Electronic Health Records

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Will Google Glass find a home in healthcare?

By Jennifer Bresnick

You’ve probably heard a lot about Google’s new pet project over the past few weeks: a pair of voice-activated “augmented reality” glasses that project data into your field of vision, helping you Instagram your meals or do a surreptitious web search on that blind date in a matter of moments.  Consumers might still be skeptical about strapping on the computerized shades, but wearable tech is no new concept to mHealth and telemedicine experts.  What if Google Glass had real, useful applications in the medical world?

An overwhelming number of mobile users who download health-related apps pick diet trackers and exercise trainers to keep count of their calories and the miles they’ve run.  Google Glass apps might let you instantly look up the nutritional information at the grocery store, prompting healthy eating habits before getting that case of frozen burritos into the car.  The glasses could snap pictures of everything on your plate, calculating how much you’ve eaten already, and suggesting that maybe you should skip dessert.

Extra sensors can track everything from your heart rate and blood pressure to the number of steps you’ve taken and your blood glucose, instantly alerting you or your doctor that something isn’t right.  And all those pill bottles littering your medicine cabinet?  Scope them out with Google Glass, and instantly identify what they are, which ones you need to take, and when.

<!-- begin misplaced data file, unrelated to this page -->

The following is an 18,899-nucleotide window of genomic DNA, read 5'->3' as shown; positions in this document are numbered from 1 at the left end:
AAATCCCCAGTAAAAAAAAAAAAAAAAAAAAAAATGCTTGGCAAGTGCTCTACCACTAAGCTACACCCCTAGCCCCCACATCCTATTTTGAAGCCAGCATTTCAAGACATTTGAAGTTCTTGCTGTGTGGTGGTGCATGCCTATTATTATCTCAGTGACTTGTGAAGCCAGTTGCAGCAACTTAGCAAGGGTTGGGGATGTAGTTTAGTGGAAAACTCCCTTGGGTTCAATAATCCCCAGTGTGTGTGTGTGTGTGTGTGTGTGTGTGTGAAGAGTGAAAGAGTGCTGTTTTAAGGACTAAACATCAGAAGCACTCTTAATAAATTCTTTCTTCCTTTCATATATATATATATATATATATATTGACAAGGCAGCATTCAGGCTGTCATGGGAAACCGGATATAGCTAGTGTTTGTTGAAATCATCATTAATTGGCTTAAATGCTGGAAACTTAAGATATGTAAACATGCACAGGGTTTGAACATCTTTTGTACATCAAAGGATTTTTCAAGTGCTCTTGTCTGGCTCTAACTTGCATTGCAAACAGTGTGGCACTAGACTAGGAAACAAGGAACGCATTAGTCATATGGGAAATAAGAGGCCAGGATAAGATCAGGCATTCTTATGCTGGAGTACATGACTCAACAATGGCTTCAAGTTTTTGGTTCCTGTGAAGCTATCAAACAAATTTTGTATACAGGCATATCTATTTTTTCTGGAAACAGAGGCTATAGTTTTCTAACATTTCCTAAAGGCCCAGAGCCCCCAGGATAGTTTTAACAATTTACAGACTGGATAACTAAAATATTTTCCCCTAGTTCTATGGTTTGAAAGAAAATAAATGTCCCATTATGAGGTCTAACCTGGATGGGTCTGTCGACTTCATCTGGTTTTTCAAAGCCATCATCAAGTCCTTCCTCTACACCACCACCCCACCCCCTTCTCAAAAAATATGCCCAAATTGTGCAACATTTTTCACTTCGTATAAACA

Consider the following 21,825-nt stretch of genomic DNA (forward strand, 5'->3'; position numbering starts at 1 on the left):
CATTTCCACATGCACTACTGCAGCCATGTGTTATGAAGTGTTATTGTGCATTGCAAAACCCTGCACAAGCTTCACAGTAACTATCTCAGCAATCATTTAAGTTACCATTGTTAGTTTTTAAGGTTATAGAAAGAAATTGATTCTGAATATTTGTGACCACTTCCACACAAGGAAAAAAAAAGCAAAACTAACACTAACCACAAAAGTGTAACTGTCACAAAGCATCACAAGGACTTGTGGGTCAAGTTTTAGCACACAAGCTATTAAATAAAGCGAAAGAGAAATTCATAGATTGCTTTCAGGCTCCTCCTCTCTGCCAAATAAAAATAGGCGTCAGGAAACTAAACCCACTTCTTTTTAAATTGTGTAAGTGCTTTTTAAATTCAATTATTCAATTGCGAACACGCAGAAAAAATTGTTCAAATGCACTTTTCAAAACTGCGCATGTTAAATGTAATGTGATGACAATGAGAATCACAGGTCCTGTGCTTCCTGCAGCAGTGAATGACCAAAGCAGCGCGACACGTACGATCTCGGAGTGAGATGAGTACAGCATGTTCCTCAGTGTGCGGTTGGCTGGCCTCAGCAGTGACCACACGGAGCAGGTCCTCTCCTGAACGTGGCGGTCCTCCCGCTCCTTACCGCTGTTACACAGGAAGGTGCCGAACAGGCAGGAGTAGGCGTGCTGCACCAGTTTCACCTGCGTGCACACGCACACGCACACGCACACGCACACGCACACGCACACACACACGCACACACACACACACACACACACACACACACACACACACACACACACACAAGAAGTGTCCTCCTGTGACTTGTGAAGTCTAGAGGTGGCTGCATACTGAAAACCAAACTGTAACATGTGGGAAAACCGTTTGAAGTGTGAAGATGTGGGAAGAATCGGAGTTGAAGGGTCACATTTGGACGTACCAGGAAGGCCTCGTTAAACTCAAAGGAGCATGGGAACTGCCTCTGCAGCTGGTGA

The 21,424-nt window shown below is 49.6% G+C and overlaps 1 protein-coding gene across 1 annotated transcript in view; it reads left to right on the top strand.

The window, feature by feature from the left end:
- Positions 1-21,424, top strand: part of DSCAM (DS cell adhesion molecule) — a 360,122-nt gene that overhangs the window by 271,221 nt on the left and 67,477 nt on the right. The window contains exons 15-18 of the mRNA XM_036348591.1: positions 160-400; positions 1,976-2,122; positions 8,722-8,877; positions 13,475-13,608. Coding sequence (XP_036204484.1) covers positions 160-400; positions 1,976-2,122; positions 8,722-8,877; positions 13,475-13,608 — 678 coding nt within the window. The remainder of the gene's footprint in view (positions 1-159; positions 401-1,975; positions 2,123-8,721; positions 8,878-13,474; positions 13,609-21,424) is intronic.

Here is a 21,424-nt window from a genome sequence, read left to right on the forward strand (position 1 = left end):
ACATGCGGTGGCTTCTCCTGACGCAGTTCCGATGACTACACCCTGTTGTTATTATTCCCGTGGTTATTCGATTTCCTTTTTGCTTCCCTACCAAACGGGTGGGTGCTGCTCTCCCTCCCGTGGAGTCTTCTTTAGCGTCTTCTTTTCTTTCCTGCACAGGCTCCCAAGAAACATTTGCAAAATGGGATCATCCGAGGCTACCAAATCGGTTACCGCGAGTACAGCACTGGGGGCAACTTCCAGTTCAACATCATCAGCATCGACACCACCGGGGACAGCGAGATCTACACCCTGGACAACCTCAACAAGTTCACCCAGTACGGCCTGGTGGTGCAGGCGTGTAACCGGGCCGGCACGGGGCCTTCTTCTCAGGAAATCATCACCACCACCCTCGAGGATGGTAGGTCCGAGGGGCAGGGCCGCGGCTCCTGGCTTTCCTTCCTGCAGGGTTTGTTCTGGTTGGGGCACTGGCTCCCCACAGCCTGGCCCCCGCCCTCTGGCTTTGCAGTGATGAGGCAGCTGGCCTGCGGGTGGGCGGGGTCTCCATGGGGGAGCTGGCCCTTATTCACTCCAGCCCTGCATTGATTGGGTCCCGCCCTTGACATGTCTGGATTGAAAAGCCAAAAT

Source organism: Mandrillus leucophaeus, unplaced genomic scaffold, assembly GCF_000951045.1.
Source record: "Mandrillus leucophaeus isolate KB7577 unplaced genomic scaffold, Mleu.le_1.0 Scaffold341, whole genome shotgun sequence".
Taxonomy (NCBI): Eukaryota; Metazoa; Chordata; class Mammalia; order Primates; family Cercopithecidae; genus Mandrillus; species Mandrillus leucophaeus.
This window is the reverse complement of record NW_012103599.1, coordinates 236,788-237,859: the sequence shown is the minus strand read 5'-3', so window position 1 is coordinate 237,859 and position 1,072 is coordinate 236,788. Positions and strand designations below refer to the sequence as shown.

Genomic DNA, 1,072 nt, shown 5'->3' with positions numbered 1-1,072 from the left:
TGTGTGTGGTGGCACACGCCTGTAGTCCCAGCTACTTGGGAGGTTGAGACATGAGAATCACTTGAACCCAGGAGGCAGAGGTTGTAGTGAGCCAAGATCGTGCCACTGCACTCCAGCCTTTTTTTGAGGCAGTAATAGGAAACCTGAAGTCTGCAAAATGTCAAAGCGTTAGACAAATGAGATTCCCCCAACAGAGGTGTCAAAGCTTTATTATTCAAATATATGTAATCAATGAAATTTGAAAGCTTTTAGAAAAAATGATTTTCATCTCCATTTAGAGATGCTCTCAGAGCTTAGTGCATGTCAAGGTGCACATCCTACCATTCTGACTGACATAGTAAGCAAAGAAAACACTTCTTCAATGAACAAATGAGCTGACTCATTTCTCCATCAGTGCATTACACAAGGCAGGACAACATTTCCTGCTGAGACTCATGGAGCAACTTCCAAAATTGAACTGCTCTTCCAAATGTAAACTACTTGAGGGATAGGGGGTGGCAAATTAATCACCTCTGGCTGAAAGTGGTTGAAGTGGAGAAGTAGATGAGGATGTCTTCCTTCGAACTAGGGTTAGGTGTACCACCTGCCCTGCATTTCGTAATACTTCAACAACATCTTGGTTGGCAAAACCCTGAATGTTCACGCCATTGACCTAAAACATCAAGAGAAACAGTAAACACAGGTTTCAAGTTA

Nurses and doctors can check up on patients remotely by using the live video feeds, saving time and money by getting a good look at your child’s rash without the need to travel for an appointment.  Telemedicine and remote monitoring have been proven to increase satisfaction and reduce hospitalizations, as well as saving the industry a projected $500 billion over the next ten years.

While many of these applications are already possible with tablets and smartphones, doctors usually need both of their hands free when a trauma patient comes into the emergency department or a fussy infant requires a routine exam.  Privacy and security concerns are paramount, naturally, as the ability to constantly record and analyze everything within a user’s field of vision raises certain questions when patients are undressing for a mammogram.  But a pair of hands-free, voice-activated classes that don’t require constantly looking down at a screen may be the solution healthcare needs to integrate the promise of technology with the need for an attentive bedside manner.





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